Friday, July 17, 2009

Nijo Castle and a Japanese Bath

After an exhausting day we were actually in bed by 10PM. Each hotel seems to have a firmer mattress. Andrea's been unhappy with the hard mattresses for the whole trip, but I've been reveling in the comfort. This one was finally too firm even for me. I woke up in the middle of the night; I'd rolled onto my arm and sleeping on it was so painful that I thought I'd loose the arm. When the pain receded I went back to sleep.

In the morning I woke up with a pain under my right scapulae, the mirror image of the one that has bedeviled me on the left. It's hurt all day like a shogun's spear had been inserted there and was being twisted at random intervals.

This hotel's toilets are similar to those in the previous two but have a extra button on the control panel. I stumbled into the bathroom, sat on the seat, and got the nerve to try the button on this hotel's toilet. A warmed air dryer fired right up. Since many public Japanese bathrooms have neither paper towel nor a hand drier near the sink I found this addition just a bit amusing.

Andrea asked the concierge about the Nintendo museum, but was told it had closed a couple of years ago. I bought some Internet time and looked up locations of ATMs that are actually on our bank's network. Turns out there's one in every post office in Japan. We went off to find the post office, eating breakfast along the way in a hotel lobby. Once we had money again, we bought subway cards and hopped on a train to Nijo Castle. The castle has "nightingale floors" that squeak with even the lightest step so that intruders can not sneak up on the shogun.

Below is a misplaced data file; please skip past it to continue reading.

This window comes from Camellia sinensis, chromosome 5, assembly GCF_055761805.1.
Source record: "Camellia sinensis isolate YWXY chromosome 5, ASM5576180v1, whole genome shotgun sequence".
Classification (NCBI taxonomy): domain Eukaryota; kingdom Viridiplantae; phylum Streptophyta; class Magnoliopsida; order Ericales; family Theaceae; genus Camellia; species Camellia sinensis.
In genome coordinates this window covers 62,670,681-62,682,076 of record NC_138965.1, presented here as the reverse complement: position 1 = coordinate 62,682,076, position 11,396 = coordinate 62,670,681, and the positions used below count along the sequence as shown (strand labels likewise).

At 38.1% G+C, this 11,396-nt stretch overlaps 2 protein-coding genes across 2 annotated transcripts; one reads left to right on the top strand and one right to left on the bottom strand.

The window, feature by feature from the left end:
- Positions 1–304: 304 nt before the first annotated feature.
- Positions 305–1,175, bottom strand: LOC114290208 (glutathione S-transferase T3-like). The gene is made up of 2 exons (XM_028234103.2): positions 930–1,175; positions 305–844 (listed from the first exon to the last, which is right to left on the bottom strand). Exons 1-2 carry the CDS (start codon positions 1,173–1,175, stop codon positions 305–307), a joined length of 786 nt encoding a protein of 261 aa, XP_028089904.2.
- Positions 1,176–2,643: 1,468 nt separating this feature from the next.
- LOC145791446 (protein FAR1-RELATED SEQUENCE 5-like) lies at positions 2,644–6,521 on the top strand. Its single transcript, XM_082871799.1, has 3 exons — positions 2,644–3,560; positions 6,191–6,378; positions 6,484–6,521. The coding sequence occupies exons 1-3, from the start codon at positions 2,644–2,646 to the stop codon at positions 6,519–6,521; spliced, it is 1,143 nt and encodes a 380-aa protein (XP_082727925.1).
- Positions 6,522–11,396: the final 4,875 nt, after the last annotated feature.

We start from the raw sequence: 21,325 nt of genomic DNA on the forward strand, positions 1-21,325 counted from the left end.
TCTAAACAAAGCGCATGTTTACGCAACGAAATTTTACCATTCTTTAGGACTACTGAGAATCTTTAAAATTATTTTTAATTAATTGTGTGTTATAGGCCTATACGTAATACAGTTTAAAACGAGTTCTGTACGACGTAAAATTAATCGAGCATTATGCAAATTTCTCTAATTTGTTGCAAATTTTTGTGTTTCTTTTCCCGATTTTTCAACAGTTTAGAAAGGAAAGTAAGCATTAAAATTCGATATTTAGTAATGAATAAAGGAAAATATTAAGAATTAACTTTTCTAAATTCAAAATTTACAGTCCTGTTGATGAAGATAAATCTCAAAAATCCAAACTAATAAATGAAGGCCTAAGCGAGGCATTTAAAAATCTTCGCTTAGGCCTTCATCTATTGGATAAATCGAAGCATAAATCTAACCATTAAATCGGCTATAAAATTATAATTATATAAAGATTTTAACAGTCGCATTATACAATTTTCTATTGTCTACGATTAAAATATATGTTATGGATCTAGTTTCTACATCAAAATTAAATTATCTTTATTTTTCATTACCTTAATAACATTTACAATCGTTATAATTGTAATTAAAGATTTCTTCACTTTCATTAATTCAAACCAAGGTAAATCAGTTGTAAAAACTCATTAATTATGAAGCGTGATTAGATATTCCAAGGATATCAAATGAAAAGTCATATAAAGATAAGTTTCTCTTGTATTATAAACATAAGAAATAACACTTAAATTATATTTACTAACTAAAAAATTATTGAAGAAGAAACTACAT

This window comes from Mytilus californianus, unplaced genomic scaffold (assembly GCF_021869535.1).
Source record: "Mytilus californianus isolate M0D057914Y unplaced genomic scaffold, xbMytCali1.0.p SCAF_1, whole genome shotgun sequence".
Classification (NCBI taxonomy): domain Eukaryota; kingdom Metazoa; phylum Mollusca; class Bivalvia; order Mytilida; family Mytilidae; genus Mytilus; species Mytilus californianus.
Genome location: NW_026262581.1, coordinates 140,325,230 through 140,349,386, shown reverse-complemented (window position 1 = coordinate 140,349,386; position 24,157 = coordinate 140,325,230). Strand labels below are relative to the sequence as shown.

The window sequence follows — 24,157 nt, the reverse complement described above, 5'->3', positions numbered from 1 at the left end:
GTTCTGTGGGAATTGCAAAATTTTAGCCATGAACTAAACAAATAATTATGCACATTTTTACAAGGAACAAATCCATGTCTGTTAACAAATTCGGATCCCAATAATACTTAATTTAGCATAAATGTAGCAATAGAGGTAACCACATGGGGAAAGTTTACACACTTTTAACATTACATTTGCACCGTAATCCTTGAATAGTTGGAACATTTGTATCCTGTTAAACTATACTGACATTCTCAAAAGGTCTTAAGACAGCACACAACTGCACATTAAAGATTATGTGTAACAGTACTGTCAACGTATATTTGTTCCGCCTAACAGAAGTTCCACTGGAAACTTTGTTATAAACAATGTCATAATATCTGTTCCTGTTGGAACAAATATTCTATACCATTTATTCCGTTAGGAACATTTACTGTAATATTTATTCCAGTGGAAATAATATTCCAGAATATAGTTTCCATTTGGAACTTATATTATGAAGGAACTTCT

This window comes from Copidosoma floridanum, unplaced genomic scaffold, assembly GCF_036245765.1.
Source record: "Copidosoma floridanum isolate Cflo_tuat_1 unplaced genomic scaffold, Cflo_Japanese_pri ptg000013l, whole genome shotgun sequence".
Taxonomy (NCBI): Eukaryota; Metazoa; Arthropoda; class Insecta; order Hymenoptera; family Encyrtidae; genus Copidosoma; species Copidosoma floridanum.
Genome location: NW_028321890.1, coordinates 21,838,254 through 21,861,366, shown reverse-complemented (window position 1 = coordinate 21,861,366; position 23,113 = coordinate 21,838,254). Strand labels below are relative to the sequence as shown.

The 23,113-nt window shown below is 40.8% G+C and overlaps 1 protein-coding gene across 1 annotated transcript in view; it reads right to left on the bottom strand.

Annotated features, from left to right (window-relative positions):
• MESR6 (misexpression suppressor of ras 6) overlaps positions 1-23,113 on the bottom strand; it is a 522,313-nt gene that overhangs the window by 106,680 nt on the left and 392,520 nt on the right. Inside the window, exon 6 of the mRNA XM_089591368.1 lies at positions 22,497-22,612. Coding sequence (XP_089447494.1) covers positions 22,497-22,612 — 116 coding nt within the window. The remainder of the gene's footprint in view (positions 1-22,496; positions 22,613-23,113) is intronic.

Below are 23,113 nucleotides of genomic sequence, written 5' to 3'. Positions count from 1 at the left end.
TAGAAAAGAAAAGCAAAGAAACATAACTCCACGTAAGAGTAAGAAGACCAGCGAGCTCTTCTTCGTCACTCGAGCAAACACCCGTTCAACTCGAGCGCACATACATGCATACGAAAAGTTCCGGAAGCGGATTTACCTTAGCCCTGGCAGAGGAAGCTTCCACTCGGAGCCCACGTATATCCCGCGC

Then we headed for the Manga museum. Unfortunately, it turned out to be closed on Wednesday, so we headed back for lunch. We had spaghetti and salad and the kids got a parfait.

After lunch Andrea stayed in town for acupressure massage while I returned to the hotel to upload photos and write up the first half of day nine. I have tons of video, but never enough time to edit and post it. Getting this and a few snaps up are all I can do for now. The kids read and watched part of Star Wars: Clone Wars.

When Andrea returned we called Charles who asked if we were up for the full experience - a Japanese bathhouse followed by dinner. I'm going to try to describe it well but I know my prose won't do it justice. It'll have to do - Andrea refused to video it.